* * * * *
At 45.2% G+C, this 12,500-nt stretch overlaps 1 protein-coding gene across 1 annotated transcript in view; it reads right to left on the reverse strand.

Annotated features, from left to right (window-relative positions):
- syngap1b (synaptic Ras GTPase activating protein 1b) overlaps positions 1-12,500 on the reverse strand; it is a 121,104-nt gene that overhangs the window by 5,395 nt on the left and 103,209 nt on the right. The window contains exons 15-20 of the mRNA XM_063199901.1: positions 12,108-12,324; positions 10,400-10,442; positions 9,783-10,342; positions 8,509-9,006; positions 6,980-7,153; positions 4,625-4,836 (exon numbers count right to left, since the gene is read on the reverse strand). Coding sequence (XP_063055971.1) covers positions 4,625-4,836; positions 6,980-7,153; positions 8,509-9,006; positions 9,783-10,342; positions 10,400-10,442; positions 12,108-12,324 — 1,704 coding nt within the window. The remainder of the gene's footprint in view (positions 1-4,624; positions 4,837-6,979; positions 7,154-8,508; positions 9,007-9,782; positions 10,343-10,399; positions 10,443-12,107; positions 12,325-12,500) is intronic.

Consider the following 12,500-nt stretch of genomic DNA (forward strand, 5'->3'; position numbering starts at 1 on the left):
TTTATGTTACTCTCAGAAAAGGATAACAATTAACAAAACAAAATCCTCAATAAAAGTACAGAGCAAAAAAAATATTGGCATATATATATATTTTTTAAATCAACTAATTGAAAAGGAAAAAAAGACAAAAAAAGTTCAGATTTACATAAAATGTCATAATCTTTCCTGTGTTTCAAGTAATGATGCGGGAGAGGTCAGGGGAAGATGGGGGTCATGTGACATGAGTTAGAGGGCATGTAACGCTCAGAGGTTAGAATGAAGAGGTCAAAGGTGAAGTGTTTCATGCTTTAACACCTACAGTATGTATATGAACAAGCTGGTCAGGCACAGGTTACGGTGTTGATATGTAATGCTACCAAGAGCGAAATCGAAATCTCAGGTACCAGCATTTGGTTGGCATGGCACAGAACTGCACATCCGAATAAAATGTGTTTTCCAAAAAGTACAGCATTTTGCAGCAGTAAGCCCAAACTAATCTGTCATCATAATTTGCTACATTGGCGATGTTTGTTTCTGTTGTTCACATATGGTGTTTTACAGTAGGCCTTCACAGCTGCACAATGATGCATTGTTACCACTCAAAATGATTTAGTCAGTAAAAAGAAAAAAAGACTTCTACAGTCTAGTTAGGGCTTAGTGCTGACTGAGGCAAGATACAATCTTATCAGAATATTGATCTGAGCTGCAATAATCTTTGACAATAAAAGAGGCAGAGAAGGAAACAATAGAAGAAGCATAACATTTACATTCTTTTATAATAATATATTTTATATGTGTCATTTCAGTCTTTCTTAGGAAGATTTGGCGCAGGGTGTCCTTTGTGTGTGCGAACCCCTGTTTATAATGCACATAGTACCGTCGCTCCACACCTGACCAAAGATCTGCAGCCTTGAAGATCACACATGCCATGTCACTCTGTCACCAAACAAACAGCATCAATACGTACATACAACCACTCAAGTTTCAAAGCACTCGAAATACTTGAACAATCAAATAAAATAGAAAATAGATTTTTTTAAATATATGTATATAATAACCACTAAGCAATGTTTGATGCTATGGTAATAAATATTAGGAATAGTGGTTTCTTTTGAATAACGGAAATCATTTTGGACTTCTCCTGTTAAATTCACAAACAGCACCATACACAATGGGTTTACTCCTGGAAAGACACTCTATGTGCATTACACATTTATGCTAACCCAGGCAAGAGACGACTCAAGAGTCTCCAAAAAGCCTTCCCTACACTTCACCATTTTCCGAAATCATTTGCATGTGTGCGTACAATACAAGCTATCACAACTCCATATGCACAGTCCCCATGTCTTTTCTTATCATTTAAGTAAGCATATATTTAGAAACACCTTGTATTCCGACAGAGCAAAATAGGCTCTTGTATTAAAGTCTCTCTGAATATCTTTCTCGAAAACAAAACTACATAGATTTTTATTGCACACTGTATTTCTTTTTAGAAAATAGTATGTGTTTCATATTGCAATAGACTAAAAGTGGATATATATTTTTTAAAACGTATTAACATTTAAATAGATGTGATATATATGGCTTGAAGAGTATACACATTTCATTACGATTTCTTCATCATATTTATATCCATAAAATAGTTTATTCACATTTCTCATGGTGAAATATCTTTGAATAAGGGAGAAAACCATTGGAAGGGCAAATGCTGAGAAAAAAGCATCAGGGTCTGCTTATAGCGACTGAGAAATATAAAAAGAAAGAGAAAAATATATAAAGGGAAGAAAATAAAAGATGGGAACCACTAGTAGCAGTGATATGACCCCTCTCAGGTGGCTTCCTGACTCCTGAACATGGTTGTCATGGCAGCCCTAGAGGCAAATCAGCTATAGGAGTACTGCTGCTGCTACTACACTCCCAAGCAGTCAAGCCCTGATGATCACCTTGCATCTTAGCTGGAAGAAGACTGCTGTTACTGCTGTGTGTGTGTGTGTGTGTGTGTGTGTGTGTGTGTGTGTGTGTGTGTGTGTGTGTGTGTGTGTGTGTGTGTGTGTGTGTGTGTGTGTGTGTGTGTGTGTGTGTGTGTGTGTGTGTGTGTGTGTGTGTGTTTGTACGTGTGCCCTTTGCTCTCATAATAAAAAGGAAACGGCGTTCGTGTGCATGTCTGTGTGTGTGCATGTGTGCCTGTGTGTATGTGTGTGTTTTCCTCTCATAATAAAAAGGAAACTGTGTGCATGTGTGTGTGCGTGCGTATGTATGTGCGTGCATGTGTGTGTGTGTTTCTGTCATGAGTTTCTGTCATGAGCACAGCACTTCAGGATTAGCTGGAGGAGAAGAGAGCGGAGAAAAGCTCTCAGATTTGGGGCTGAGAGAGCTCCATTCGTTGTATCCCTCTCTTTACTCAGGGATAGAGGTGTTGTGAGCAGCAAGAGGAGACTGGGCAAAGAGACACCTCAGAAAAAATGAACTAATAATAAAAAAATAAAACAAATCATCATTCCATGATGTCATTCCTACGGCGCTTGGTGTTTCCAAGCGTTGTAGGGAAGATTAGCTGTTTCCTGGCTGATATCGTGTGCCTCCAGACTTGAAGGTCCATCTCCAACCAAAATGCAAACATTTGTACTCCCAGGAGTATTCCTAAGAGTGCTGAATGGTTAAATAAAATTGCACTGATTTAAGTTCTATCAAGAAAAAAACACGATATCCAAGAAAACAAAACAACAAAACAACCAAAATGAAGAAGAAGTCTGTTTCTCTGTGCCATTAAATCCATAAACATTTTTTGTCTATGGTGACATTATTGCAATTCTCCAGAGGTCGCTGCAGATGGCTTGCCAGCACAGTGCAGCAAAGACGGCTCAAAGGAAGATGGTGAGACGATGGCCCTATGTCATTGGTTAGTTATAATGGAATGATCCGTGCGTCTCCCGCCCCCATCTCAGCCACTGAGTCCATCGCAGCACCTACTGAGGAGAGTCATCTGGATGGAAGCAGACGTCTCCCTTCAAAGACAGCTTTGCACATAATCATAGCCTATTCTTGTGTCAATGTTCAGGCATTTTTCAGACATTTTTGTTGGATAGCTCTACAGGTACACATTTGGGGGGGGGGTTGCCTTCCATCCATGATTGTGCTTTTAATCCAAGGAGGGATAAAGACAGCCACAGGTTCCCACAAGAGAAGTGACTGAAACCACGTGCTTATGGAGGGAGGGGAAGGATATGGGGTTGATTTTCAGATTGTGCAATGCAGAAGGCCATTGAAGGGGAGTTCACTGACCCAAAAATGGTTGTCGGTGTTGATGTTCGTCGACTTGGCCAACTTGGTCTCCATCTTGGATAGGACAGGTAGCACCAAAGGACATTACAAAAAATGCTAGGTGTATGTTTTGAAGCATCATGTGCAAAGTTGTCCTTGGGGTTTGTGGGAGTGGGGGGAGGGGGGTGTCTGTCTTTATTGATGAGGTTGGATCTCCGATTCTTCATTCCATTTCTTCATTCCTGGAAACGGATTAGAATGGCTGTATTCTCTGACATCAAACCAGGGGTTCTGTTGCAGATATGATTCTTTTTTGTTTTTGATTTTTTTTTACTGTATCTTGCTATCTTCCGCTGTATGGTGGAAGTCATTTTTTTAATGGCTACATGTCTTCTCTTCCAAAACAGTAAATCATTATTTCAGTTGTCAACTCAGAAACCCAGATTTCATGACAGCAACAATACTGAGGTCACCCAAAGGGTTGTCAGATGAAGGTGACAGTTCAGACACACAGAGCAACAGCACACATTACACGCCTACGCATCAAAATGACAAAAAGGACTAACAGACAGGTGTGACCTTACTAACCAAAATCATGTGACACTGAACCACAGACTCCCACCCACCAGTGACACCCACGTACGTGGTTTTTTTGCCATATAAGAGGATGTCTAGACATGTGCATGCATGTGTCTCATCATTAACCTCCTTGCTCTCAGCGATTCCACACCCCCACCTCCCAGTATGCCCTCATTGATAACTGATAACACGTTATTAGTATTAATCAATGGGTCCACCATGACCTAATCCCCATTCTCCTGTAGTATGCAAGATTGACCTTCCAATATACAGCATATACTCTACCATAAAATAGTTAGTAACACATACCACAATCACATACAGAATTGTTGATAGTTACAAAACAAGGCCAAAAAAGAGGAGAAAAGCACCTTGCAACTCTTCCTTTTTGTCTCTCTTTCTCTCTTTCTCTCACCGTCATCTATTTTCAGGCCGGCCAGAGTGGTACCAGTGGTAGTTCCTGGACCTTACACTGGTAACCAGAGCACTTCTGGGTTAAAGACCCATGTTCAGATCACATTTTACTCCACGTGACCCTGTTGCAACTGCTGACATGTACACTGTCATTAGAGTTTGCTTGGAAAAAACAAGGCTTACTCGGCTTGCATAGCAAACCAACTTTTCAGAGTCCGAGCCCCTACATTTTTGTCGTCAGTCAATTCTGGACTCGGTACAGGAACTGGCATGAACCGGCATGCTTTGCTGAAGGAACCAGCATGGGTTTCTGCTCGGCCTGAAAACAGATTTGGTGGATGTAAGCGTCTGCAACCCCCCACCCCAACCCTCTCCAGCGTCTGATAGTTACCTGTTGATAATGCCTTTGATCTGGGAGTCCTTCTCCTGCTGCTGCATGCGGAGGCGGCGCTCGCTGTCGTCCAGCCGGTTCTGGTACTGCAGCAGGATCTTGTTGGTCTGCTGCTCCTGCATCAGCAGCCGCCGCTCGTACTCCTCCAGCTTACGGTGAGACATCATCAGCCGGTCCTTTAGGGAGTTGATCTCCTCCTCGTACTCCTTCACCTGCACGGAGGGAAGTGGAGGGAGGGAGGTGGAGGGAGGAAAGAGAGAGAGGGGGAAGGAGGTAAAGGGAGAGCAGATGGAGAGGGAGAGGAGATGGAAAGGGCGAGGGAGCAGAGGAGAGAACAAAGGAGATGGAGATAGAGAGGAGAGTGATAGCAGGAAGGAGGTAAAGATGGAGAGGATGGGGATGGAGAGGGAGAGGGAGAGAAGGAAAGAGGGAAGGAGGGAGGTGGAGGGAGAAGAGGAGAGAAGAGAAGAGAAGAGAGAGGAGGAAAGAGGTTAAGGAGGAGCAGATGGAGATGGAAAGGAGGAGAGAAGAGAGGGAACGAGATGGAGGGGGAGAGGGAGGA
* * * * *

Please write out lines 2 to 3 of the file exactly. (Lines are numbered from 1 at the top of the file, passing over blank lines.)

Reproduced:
Annotated features, from left to right (window-relative positions):
- syngap1b (synaptic Ras GTPase activating protein 1b) overlaps positions 1-12,500 on the reverse strand; it is a 121,104-nt gene that overhangs the window by 5,395 nt on the left and 103,209 nt on the right. The window contains exons 15-20 of the mRNA XM_063199901.1: positions 12,108-12,324; positions 10,400-10,442; positions 9,783-10,342; positions 8,509-9,006; positions 6,980-7,153; positions 4,625-4,836 (exon numbers count right to left, since the gene is read on the reverse strand). Coding sequence (XP_063055971.1) covers positions 4,625-4,836; positions 6,980-7,153; positions 8,509-9,006; positions 9,783-10,342; positions 10,400-10,442; positions 12,108-12,324 — 1,704 coding nt within the window. The remainder of the gene's footprint in view (positions 1-4,624; positions 4,837-6,979; positions 7,154-8,508; positions 9,007-9,782; positions 10,343-10,399; positions 10,443-12,107; positions 12,325-12,500) is intronic.